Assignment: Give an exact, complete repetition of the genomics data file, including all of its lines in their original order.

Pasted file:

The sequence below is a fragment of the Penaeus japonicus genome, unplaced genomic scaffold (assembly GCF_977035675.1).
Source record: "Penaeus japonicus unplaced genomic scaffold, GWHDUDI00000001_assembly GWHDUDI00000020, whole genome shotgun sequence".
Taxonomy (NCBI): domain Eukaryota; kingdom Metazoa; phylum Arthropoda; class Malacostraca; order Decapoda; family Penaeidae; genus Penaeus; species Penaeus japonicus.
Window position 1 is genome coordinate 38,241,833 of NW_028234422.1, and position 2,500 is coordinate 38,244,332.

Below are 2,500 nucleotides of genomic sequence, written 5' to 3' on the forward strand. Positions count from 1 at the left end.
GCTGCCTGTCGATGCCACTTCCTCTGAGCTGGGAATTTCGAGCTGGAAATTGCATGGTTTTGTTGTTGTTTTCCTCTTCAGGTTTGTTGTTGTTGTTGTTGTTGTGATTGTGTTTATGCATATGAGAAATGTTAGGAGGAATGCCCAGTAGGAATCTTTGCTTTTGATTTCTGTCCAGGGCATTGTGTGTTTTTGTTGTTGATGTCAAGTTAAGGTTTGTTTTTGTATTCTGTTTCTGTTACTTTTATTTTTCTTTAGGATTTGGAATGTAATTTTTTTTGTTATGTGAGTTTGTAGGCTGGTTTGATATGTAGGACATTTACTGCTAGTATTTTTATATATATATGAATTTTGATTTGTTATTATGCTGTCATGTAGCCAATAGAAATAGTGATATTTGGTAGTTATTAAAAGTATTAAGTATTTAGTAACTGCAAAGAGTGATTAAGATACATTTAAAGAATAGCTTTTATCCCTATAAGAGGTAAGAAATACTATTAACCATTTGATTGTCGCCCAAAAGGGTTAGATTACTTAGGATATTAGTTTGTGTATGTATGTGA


The sequence below is a fragment of the Penaeus japonicus genome, unplaced genomic scaffold (assembly GCF_977035675.1).
Source record: "Penaeus japonicus unplaced genomic scaffold, GWHDUDI00000001_assembly GWHDUDI00000020, whole genome shotgun sequence".
Taxonomy (NCBI): domain Eukaryota; kingdom Metazoa; phylum Arthropoda; class Malacostraca; order Decapoda; family Penaeidae; genus Penaeus; species Penaeus japonicus.
Window position 1 is genome coordinate 38,241,833 of NW_028234422.1, and position 2,500 is coordinate 38,244,332.

Below are 2,500 nucleotides of genomic sequence, written 5' to 3' on the forward strand. Positions count from 1 at the left end.
GCTGCCTGTCGATGCCACTTCCTCTGAGCTGGGAATTTCGAGCTGGAAATTGCATGGTTTTGTTGTTGTTTTCCTCTTCAGGTTTGTTGTTGTTGTTGTTGTTGTGATTGTGTTTATGCATATGAGAAATGTTAGGAGGAATGCCCAGTAGGAATCTTTGCTTTTGATTTCTGTCCAGGGCATTGTGTGTTTTTGTTGTTGATGTCAAGTTAAGGTTTGTTTTTGTATTCTGTTTCTGTTACTTTTATTTTTCTTTAGGATTTGGAATGTAATTTTTTTTGTTATGTGAGTTTGTAGGCTGGTTTGATATGTAGGACATTTACTGCTAGTATTTTTATATATATATGAATTTTGATTTGTTATTATGCTGTCATGTAGCCAATAGAAATAGTGATATTTGGTAGTTATTAAAAGTATTAAGTATTTAGTAACTGCAAAGAGTGATTAAGATACATTTAAAGAATAGCTTTTATCCCTATAAGAGGTAAGAAATACTATTAACCATTTGATTGTCGCCCAAAAGGGTTAGATTACTTAGGATATTAGTTTGTGTATGTATGTGA